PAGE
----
The conference at issue will be held at the end of the summer, and deals with what is known as “de Broglie-Bohm theory”. One can read about this many places, including this site of Mike Towler’s. The conference summary itself refers to the de Broglie-Bohm theory’s “fringe nature in modern physics”, and for more about why it is controversial see Towler’s lecture Not even wrong: Why does nobody like pilot-wave theory?.
After spending a little time learning about it many years ago, I quickly decided that I personally didn’t like pilot-wave theory, partly because it seems to me that it throws out all the deep, amazing and experimentally verified links between modern physics and mathematics that motivate what I love about the subjects, getting nothing much in return. I don’t see a good reason to believe that research in this area is going to lead to something interesting, but those who do have every right to keep trying. As they do so, they face serious problems in distinguishing crackpot from non-crackpot efforts, as this story makes very clear. Note that I have no intention of putting any time into this problem myself, so in this case I’m adopting a uniform policy of just deleting all comments arguing for or against de Broglie-Bohm. If that’s a topic you like to argue about, do it elsewhere.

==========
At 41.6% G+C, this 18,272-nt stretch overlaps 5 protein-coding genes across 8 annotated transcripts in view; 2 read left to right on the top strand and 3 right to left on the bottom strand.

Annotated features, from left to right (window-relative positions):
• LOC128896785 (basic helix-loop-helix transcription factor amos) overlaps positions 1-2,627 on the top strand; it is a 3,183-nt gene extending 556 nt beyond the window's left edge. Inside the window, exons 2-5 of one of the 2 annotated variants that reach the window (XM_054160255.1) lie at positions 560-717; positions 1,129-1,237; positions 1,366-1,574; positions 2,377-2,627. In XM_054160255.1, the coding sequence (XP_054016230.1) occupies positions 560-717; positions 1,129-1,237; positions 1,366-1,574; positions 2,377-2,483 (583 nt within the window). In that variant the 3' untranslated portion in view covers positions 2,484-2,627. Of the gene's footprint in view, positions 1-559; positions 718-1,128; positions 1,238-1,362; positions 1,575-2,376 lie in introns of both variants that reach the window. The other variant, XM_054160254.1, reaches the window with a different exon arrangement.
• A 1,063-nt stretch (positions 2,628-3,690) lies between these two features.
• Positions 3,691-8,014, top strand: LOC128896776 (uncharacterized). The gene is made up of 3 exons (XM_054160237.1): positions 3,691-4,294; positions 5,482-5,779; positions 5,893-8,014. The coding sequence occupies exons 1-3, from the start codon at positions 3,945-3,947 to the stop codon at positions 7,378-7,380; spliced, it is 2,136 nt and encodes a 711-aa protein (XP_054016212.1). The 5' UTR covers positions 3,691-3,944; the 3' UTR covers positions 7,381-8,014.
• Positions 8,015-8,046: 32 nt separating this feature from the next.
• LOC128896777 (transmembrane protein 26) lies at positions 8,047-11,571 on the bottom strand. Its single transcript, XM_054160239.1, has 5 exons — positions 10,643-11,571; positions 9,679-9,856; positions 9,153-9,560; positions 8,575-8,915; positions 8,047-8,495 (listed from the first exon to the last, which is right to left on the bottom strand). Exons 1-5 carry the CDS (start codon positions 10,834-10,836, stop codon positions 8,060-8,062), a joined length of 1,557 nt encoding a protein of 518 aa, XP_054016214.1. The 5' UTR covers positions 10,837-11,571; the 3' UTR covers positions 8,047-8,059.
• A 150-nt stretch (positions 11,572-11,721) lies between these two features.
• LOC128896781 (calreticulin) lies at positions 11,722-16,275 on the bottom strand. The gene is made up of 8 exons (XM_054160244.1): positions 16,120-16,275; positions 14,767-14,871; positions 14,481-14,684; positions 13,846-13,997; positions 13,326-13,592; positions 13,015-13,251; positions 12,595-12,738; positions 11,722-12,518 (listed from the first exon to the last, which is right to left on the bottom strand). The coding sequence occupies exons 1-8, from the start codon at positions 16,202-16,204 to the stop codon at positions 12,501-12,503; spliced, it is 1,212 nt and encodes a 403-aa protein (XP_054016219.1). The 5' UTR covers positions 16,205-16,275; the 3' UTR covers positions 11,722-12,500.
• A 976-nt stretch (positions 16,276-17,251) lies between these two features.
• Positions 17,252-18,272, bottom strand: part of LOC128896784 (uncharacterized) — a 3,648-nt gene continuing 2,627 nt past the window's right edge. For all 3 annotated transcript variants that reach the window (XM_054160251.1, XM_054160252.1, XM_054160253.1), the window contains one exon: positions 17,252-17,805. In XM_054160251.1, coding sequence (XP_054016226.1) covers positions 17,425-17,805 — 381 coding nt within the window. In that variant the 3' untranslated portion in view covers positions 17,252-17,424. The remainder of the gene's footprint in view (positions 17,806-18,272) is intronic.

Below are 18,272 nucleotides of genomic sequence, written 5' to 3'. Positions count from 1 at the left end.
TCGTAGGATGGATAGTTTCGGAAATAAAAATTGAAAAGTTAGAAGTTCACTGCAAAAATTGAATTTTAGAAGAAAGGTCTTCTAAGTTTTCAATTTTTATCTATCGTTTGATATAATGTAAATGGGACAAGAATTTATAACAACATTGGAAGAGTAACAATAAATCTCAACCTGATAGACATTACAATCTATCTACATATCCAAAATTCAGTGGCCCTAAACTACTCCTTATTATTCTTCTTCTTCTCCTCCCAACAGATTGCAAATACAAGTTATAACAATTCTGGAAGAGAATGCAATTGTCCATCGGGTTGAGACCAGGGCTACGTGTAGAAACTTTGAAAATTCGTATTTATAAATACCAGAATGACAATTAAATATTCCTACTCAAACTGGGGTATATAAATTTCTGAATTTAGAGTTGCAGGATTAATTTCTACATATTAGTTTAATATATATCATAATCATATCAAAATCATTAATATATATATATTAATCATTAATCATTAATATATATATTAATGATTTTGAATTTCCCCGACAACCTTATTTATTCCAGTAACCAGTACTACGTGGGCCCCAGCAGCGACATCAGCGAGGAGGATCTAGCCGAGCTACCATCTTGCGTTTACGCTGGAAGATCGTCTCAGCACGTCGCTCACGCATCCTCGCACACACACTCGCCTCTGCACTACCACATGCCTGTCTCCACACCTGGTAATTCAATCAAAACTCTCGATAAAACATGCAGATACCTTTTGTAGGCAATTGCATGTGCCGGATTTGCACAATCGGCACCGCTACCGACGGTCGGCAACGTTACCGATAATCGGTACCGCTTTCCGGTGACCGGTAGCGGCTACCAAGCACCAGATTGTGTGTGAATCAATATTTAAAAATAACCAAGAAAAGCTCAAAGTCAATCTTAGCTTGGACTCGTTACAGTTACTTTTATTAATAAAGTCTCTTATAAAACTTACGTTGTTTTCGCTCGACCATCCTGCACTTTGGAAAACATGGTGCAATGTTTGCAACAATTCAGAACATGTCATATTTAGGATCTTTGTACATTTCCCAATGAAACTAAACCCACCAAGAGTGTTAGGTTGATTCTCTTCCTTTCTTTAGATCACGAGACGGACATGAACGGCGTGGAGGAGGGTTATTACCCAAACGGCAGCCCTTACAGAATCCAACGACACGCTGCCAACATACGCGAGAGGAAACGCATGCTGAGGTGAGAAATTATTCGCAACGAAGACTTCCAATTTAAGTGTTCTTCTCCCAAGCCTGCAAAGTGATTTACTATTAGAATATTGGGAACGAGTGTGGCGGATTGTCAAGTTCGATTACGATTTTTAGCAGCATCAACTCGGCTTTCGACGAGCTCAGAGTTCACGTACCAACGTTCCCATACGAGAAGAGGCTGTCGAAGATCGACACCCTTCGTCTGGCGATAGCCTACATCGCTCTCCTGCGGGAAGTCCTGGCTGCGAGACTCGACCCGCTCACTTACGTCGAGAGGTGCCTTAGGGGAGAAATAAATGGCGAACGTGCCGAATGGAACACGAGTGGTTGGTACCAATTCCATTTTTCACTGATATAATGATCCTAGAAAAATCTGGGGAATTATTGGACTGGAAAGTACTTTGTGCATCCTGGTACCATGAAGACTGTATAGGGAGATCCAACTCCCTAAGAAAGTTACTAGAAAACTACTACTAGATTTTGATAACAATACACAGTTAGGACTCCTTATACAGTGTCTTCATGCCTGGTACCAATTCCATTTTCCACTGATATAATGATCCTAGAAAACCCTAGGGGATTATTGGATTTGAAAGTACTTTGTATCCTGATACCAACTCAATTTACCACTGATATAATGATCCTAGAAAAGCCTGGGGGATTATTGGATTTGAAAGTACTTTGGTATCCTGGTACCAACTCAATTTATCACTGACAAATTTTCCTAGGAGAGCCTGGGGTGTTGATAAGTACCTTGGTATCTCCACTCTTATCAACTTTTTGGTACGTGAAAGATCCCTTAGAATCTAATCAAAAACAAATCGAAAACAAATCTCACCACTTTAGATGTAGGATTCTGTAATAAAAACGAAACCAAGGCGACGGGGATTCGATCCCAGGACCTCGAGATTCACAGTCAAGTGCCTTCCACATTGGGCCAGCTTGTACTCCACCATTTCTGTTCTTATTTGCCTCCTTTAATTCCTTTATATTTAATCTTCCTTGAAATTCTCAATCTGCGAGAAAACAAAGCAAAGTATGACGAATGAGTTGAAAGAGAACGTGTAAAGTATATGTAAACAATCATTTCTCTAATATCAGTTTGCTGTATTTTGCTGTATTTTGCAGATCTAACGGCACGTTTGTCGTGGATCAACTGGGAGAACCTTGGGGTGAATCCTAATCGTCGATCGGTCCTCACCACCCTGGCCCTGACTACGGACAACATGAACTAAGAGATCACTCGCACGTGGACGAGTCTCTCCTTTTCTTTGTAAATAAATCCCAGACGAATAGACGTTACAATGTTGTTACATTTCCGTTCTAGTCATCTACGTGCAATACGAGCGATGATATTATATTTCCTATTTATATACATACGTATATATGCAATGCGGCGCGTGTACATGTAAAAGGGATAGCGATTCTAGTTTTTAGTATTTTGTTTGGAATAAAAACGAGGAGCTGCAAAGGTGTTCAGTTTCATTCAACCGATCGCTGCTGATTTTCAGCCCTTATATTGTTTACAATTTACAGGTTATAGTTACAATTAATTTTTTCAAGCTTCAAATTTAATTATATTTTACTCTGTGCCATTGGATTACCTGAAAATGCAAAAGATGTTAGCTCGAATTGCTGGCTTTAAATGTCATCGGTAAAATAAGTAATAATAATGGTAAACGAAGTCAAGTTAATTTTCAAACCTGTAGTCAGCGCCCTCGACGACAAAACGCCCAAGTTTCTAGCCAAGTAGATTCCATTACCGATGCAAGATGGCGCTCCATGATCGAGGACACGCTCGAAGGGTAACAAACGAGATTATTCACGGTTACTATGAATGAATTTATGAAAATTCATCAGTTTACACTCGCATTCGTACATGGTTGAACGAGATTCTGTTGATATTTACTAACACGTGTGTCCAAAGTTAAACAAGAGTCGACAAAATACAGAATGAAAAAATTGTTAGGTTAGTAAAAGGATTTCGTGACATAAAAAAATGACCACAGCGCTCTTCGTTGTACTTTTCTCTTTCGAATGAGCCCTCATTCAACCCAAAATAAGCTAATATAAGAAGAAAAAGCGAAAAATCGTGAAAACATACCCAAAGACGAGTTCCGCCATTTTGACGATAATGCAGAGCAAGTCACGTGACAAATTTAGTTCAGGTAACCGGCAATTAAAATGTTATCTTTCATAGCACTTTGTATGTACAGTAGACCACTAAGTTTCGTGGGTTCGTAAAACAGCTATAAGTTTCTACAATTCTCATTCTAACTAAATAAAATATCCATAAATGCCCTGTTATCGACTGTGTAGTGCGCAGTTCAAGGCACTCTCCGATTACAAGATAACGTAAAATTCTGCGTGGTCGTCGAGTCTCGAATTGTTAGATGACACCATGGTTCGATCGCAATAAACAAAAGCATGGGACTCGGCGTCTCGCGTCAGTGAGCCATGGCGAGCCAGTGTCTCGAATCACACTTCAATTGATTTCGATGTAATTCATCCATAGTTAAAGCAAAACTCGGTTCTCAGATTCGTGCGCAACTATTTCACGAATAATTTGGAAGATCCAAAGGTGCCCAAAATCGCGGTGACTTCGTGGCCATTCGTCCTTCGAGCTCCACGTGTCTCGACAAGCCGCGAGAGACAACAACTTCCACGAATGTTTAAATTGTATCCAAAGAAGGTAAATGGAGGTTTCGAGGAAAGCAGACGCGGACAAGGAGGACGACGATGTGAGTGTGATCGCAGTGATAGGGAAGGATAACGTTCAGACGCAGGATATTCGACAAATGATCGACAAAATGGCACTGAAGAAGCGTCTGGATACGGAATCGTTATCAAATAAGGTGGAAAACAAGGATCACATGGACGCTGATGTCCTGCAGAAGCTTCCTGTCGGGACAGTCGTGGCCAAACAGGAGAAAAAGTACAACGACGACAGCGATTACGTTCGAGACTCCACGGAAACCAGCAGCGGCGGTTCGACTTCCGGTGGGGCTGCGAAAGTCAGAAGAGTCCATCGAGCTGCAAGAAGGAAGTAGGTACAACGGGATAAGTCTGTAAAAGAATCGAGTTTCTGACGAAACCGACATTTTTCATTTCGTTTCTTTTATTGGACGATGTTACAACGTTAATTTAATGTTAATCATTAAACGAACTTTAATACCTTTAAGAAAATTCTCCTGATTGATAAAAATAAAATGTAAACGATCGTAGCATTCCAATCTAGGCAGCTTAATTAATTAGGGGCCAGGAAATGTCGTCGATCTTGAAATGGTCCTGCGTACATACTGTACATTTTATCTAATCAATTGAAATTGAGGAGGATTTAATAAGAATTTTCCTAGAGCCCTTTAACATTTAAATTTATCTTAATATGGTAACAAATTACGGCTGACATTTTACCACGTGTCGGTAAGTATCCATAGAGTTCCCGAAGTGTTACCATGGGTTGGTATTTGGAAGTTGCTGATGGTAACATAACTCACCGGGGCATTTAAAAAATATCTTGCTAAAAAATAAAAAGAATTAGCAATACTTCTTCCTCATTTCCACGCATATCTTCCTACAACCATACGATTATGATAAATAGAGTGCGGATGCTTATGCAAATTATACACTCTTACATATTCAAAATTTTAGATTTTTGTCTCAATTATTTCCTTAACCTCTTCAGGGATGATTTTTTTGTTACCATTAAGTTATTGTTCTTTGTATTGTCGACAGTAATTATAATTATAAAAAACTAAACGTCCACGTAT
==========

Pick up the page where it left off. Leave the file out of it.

There’s more here from Chad Orzel.
Just to get a little clarification/enlightenment, I’ll try a question: do you dislike the GRW approach to quantum mechanics (and related “spontaneous collapse” approaches like Philip Pearle’s) as much as you do the de Broglie-Bohm approach, or do you find GRW’s work more palatable than that of pilot-wave theorists (and if so, why)?
I remember hearing a talk given by Brian Josephson on “Mind Matter Unification”. After the talk a student challenged Josephson with the question whether his theory is experimentally falsifiable. Josephson thought for a while, and answered, “The energy of the Universe may be different when mind is taken into account”. According to people who know him, Josephson lost interest in conventional physics soon after (or even before) he was awarded the Nobel prize, but he is a very smart person and he’s still doing integrals in his non-conventional research.